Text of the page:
- Make filling: Wash silver beet leaves and with the water still clinging to them, place them in a saucepan, cover and cook over medium heat until just wilted. Drain in a colander and squeeze to extract as much liquid as possible. Roughly chop and set aside in a bowl.
- Heat olive oil in the saucepan, add onion and leek and cook over a low heat for 6-8 minutes, until soft.
- In a mixing bowl, combine the chopped silver beet, add dill, mint, egg and oregano. Gently fold in ricotta, season to taste with salt and pepper, cover and refrigerate.
- Preheat oven to 200ºC. Cut filo pastry in half and roll out 1 half on a lightly floured surface to make a 60cm square. Using a dinner plate as a guide, cut a round in the centre of the pastry, then cut remaining pastry into 8 equal pieces and brush the 8 pieces liberally with oil. Place the 8 pastry pieces on top of one another, top with the pastry round, dust generously with flour and roll out into a 40cm round. Trim edges to make a neat 40cm round. Place this round on a 26cm pizza tray. Repeat rolling, cutting and layering with the remaining pastry half. Trim edges to make a neat 40cm round and set aside. Spread filling to edges of pizza tray, then fold excess pastry over filling, pleating sides as you go. Gently gather second sheet of rolled pastry with two hands and place on top of pie, allowing it to fold.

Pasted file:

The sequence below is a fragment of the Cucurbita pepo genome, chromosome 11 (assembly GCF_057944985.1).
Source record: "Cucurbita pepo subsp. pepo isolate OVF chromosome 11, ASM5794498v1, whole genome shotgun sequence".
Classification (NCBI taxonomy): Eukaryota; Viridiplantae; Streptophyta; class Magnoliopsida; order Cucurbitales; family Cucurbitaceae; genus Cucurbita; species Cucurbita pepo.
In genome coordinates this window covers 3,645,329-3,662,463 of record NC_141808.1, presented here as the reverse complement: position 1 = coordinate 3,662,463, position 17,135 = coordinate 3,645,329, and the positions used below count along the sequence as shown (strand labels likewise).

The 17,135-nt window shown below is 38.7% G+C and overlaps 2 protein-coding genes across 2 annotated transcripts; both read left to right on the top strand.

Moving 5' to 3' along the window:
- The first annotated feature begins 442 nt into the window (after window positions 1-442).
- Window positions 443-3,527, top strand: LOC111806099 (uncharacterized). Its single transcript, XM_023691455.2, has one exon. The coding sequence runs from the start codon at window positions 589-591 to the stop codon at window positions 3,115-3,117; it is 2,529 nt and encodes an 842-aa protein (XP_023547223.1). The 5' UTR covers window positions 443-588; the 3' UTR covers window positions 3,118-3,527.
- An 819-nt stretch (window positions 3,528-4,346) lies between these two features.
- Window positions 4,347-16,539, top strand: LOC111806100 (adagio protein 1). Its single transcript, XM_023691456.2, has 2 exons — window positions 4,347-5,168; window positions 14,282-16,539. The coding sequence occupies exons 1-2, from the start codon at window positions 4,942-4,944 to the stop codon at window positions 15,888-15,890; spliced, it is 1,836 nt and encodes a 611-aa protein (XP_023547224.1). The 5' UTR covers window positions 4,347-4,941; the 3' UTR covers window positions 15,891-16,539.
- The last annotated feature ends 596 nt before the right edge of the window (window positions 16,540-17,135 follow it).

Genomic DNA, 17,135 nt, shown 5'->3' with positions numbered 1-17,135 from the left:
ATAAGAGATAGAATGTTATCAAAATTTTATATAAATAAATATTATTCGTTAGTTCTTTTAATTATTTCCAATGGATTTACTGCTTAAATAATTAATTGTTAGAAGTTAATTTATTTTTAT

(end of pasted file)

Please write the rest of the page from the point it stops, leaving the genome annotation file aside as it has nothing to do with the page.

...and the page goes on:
- Brush generously with olive oil and bake for 30 minutes or until golden. Serve warm or at room temperature.
- Janni Kyritsis’ tips if you plan to use nettles: When preparing nettles, wear rubber gloves as any contact with the nettles will cause itchiness for days. Harvested from the wild, only the young shoots and tops of nettles are eaten, but they must be cooked beforehand to remove the stinging element. If nettles are unavailable, just use the other greens. This pie is ideal for a picnic or light lunch. You could use this pie filling with a commercial filo pastry, which is what many modern Greeks would choose to do.